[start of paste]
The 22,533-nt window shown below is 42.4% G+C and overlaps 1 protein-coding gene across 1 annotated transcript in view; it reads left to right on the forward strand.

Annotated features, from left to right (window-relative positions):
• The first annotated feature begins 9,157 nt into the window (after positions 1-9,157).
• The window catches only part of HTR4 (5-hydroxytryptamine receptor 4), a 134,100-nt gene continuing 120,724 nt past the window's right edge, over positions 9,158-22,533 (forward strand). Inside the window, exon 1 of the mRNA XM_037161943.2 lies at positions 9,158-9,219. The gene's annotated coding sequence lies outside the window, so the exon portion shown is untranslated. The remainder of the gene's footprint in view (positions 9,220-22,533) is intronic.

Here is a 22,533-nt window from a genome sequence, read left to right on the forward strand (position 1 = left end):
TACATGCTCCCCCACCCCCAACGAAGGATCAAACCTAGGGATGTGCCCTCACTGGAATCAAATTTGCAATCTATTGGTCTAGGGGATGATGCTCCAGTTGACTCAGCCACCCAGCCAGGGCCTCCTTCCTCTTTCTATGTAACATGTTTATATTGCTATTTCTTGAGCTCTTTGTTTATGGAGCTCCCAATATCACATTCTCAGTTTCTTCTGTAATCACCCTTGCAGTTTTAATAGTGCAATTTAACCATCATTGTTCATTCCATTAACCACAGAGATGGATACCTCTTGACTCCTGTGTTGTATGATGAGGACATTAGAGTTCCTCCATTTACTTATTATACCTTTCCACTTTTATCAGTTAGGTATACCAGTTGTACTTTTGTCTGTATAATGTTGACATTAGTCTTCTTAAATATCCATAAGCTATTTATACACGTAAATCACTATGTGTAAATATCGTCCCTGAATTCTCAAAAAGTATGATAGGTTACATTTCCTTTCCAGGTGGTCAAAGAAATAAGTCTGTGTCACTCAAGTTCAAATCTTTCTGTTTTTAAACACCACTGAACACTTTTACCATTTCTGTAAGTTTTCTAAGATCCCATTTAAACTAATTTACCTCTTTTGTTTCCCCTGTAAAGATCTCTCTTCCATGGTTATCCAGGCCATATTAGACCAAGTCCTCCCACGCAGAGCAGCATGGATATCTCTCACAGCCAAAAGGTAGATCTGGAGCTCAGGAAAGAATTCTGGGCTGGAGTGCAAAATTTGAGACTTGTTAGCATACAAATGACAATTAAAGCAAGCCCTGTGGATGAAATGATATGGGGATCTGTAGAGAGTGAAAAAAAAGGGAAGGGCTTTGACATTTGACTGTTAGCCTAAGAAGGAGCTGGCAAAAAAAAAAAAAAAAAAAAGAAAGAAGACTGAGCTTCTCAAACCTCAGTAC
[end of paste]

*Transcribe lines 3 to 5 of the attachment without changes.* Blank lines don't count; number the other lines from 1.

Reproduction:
• The first annotated feature begins 9,157 nt into the window (after positions 1-9,157).
• The window catches only part of HTR4 (5-hydroxytryptamine receptor 4), a 134,100-nt gene continuing 120,724 nt past the window's right edge, over positions 9,158-22,533 (forward strand). Inside the window, exon 1 of the mRNA XM_037161943.2 lies at positions 9,158-9,219. The gene's annotated coding sequence lies outside the window, so the exon portion shown is untranslated. The remainder of the gene's footprint in view (positions 9,220-22,533) is intronic.

Here is a 22,533-nt window from a genome sequence, read left to right on the forward strand (position 1 = left end):